- Hired goon Mongo walks into town, and is confronted by a man on a horse. Mongo punches THE HORSE in the face, KOing it instantly.
- Bart, Charlie, and the other black railroad workers, when asked to sing a "Good ole' nigger work song", ultimately trick their white bosses into singing instead. First, they sing an awesome a cappella version of the Cole Porter song "I Get a Kick Out of You". Then when Lyle demands they sing "Swing low Sweet Chariot" then "Camp Town Ladies" instead, they pretend not to know it. This leads to the white bosses demonstrating by singing the song and dancing around like idiots, oblivious to the black, Chinese and Irish workers laughing, right when Taggert arrives and yells at them.
- And then, just to drive the point home about how clueless the bosses are, Bart and Charlie sing "Camptown Ladies" while going off on the hand cart.
- When all the townspeople are about to kill Bart for being a black sheriff, he stops them by taking himself hostage.
- Which is just a part of his Guile Hero journey of becoming the sheriff they'll listen to. Can we have a Crowning Character of Awesome?
- The fight at the end is so big that it spills over into another movie.
Harriet: You son of a bitch! (knocks man over when she punches him)
- Lily stops the Nazis in their tracks, by singing.
- Harriet Van Johnson taking out one of the outlaws with a single punch.
- The railroad workers volunteer to save the town in exchange for some land - when the town grudgingly okays but adds "but we don't want the Irish!", the black and Chinese workers won't have it. The town says "Aww, prairie shit...everybody!" Yes.
- The scene where Black Bart and the Waco Kid stand up to Taggart and his men at the railroad. After an hour of black characters passively accepting racial abuse, Bart tells Taggart to "watch that 'boy' shit, redneck." As that villains line up to kill Bart, there's real tension in that scene, complete with dramatic music, as if they might actually Just Shoot Him. And saving the hero is up to the Waco Kid, a character we don't quite believe in yet. He proceeds to blast the guns out of each of the bad guys' hands so fast it looks like he didn't even move. A brilliant scene on many levels.Bart: Well, don't just stand there looking stupid grasping your hands in pain — how about a little [cocks his gun] applause for the Waco Kid?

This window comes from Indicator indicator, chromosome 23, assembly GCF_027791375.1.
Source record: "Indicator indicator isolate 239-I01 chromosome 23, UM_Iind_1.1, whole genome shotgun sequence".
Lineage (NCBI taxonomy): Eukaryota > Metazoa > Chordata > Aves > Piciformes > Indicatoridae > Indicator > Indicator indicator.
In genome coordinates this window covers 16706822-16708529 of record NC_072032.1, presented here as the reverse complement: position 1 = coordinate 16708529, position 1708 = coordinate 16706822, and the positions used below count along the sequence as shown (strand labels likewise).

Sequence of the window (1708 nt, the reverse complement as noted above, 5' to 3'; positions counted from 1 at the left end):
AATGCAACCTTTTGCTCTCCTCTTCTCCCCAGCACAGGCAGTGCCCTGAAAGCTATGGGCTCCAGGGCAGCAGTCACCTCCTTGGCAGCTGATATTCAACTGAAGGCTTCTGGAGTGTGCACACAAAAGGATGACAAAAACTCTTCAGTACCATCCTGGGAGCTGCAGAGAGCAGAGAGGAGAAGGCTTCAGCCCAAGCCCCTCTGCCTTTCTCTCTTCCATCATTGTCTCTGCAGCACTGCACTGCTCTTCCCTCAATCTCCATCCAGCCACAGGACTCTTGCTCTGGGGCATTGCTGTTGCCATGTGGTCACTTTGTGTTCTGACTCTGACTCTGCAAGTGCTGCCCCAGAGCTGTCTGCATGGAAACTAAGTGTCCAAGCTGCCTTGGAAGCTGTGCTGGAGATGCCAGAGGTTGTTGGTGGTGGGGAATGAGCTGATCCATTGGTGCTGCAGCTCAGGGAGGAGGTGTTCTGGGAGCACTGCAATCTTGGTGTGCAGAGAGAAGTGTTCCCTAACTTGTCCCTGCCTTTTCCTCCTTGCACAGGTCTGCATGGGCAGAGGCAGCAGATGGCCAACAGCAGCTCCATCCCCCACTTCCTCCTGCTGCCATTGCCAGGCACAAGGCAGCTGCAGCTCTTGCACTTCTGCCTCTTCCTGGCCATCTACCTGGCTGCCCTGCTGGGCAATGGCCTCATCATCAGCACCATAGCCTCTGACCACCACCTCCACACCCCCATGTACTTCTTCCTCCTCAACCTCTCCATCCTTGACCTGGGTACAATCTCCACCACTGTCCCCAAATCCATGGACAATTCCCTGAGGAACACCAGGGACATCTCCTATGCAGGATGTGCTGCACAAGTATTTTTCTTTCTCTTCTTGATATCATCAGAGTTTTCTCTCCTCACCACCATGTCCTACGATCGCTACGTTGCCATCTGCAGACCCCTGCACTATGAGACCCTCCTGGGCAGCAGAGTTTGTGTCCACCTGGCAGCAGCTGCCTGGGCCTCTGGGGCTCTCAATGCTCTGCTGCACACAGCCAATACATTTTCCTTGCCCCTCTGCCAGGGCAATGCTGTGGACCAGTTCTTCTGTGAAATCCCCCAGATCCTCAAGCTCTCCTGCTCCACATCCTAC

[Villains applaud sheepishly]
- Bart riding out of the back lot after Hedley while the main theme blares may be the most heroic moment in the film.
- Brains over brawn, or when Bart stops trying to imitate the style of Gary Cooper and instead takes the tactics of Bugs Bunny: Bart delivers a "candygram for Mongo." As he saunters out, the first half of the Looney Tunes stinger plays. Mongo opens the box and gets a powder blast in the face for his trouble. Then, as the screen completely fills, we get the other half of the stinger. The horse must have gotten a huge kick out of that.
- It can now be difficult to appreciate just how much this movie changed the entire western genre, because it did its job so well. Prior to 1974, westerns tended to present an overly sanitized look at the era, and in particular portrayed racism as at most the fault of a few singular villains rather than the widespread blight on society it was. And then this film shoved that fact in peoples faces so hard that ever since, the idea of doing such a Lighter and Softer western again is unthinkable. As this video puts it, the true reason for the oft-repeated complaint that you couldnt make the movie today is that we dont need to.
- Along the way, the film gave Cleavon Little his greatest role as Sheriff Bart, one of the great heroes of the Western film genre. It's as well that Frankie Laine sang the theme in complete earnestness: after all, with Bart: "He conquered fear and he conquered hate/He turned dark night into day/he made his blazing saddle a touch to light the way!"
Awesome / Blazing Saddles